InfraCredit, development partners set to unlock long-term funds for infrastructure
InfraCredit, an infrastructure credit enhancement institution with GuarantCo, Private Infrastructure Development Group (PIDG), and the International Finance Corporation (IFC), collaborate to support investor capacity building, and knowledge sharing in the Nigerian infrastructure finance sector.
It is expected that the successful operation of InfraCredit will address the constraints facing the Nigerian pension market, and other long-term investors, thereby increasing their involvement in investing in long-term bonds to finance infrastructure assets.
At the first investor workshop under the capacity building programme held in Lagos, last Friday, themed: “Unlocking Pension Fund and Insurance Investment in Infrastructure Debt Issues,” the organisers noted that investments in infrastructure-related corporate bonds in Nigeria are currently limited due to low-risk appetite, and limited asset classes to invest in.
The workshop was to enable participants have an interactive conversation with regulators and other stakeholders to discuss and critically evaluate, among other points, how Nigeria can leverage experiences in other markets to overcome prevailing constraints, and unlock financing for its infrastructure particularly through the use of credit enhancement tools.
“This workshop is a capacity building programme aimed at further empowering, and informing the key potential institutional investors in the country’s infrastructure market in order to stimulate capital formation for infrastructure development,” said the Chief Executive Officer, InfraCredit, Chinua Azubike, on the sidelines of the workshop.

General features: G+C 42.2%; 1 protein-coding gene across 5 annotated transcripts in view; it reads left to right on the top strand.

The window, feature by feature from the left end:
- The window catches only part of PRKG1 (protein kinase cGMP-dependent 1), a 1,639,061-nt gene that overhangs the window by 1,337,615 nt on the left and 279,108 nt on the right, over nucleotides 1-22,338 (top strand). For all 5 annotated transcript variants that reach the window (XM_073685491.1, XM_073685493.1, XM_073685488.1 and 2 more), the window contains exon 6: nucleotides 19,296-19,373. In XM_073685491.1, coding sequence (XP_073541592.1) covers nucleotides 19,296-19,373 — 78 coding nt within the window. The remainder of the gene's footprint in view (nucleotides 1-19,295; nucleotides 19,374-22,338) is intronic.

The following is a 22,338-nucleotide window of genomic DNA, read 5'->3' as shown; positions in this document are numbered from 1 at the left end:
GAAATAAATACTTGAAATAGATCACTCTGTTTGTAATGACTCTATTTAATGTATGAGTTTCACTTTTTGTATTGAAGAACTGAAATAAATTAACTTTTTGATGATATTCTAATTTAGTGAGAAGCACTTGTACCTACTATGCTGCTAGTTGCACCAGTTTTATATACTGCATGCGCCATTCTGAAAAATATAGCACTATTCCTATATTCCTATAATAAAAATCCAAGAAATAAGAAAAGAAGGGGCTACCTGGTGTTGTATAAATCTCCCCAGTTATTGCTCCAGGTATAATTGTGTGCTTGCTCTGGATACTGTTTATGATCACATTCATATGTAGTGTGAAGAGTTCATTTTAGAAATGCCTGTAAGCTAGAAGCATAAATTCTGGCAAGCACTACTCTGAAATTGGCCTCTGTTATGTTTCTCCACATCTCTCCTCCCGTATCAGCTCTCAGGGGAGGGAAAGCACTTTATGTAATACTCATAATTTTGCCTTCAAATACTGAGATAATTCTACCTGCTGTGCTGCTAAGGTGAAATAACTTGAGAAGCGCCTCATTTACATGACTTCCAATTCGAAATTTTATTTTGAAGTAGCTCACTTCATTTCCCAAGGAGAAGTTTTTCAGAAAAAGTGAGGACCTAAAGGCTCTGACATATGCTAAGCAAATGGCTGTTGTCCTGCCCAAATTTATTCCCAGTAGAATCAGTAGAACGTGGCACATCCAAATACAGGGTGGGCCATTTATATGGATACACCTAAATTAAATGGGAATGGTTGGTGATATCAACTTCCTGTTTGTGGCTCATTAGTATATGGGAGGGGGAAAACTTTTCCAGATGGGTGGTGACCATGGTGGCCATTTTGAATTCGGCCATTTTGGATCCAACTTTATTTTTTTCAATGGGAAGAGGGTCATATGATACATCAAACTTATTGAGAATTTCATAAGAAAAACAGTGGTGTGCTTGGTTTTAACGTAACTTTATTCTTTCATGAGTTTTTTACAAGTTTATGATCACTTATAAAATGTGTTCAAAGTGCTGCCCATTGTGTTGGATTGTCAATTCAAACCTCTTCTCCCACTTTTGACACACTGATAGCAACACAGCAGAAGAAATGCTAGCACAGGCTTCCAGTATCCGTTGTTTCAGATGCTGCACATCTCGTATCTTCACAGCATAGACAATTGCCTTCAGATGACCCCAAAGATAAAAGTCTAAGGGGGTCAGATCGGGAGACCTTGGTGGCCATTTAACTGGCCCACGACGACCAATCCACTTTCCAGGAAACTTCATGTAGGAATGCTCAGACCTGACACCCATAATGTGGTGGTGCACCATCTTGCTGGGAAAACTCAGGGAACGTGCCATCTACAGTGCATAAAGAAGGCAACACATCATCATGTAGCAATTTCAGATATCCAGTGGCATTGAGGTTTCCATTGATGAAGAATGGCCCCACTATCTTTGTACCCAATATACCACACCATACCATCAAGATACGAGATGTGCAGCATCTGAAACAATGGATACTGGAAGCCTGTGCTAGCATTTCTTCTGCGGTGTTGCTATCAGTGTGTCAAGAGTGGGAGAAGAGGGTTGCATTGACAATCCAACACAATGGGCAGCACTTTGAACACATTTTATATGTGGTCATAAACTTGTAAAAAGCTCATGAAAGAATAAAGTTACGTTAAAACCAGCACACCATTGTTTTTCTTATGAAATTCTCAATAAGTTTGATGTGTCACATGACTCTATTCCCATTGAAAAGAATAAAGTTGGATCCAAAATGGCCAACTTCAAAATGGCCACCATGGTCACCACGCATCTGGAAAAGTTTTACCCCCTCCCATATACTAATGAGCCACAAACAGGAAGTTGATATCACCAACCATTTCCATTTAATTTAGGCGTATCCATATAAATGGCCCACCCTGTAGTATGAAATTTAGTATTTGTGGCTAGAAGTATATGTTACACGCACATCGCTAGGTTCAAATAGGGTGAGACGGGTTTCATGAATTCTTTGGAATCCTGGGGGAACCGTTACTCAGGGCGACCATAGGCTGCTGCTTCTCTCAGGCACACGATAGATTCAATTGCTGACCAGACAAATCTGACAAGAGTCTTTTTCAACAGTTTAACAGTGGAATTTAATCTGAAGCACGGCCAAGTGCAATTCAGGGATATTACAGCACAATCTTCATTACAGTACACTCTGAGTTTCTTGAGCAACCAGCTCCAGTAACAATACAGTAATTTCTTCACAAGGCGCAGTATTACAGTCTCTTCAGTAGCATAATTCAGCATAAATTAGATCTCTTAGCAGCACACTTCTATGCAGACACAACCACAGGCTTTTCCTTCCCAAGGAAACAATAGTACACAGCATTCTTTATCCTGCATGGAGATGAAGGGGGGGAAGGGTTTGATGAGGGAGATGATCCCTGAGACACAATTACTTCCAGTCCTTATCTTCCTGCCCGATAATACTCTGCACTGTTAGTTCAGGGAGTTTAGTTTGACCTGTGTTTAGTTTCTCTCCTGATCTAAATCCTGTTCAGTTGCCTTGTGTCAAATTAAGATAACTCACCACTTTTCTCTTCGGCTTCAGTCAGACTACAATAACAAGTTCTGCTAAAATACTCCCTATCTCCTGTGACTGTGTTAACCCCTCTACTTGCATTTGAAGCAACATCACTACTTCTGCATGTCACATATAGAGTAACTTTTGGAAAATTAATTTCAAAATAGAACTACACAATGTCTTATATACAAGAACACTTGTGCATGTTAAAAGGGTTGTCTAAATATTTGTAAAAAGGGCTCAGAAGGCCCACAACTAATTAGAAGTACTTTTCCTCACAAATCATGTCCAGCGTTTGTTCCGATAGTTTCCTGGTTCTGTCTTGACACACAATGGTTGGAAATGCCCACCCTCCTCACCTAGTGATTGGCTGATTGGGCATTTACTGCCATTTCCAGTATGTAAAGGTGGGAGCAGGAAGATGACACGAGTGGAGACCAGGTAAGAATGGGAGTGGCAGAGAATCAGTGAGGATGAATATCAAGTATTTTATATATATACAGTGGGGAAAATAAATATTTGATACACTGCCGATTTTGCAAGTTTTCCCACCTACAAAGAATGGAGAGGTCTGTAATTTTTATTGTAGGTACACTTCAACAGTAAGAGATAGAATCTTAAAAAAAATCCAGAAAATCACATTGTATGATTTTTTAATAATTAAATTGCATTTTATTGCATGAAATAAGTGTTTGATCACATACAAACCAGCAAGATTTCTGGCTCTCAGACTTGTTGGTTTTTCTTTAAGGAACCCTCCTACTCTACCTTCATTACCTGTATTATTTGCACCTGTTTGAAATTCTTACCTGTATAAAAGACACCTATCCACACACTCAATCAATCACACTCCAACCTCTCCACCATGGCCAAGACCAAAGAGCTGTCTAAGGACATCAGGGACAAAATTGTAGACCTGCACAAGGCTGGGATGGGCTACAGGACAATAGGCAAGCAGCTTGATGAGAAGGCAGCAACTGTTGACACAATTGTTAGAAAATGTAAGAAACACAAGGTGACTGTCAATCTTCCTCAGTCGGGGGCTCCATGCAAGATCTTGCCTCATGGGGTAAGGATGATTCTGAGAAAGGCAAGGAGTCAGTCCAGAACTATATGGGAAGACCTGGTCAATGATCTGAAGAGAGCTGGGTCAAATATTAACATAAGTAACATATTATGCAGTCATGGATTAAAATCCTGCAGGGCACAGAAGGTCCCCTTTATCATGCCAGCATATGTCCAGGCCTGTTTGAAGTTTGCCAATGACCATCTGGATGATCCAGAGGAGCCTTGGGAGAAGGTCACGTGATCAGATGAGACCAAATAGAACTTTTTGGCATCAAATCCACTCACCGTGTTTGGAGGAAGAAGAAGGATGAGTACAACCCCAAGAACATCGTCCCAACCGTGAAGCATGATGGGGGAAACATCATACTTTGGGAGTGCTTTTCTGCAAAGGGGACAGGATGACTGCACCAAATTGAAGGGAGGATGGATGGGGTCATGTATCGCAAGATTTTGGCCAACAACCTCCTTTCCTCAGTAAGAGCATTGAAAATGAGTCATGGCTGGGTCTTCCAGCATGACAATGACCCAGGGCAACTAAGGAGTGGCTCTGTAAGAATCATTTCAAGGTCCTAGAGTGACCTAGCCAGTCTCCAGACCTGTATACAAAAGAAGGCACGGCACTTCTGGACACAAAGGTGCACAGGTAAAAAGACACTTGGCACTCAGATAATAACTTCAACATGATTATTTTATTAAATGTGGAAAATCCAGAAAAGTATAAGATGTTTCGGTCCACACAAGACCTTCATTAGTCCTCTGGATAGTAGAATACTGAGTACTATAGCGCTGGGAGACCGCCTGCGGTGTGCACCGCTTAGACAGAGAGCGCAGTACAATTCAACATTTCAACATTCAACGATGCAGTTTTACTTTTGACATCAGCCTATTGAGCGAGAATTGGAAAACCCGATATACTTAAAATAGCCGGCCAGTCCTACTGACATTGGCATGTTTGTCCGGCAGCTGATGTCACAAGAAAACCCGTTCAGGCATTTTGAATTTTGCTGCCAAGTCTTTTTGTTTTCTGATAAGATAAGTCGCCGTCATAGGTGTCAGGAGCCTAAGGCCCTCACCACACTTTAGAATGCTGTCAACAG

He noted that “developing our domestic debt capital markets and strengthening the capacity of domestic institutional investors is the sustainable path to connecting the infrastructure finance market to long-term local currency financing.”
According to the Nigeria Integrated Infrastructure Master Plan (NIIMP), the country needs to invest $3trillion to deliver quality infrastructure across different asset classes, including energy, transport, ICT, housing, water, agriculture, mining, social infrastructure, vital registration and security over a 30-year period.
To bridge the current infrastructure gap, and reach the desired optimal investment, NIIMP said Nigeria must increase core infrastructure stock from 35-40 per cent of the gross domestic product (GDP) in 2012, to 70 per cent by 2043 (prior to GDP rebasing).
Most developed countries typically have ‘core infrastructure’ stock (roads, rail, ports, airports, power, water, ICT) equal in value to about 70 per cent of GDP, with power and transportation infrastructure usually accounting for at least half of the total value.
According to NIIMP projection (2014-2018), an investment of $127 billion is required over the next five years (“the 1st Operational Plan Period”) translating to an average of $25 billion per annually.
Nigeria’s infrastructure deficit is very large and will require multiple and interrelated market functions to work effectively. Therefore, one of the key reasoning behind the creation of InfraCredit is to attract significant new capacity to the infrastructure finance market from the domestic pension funds, insurance companies, and other long-term investors.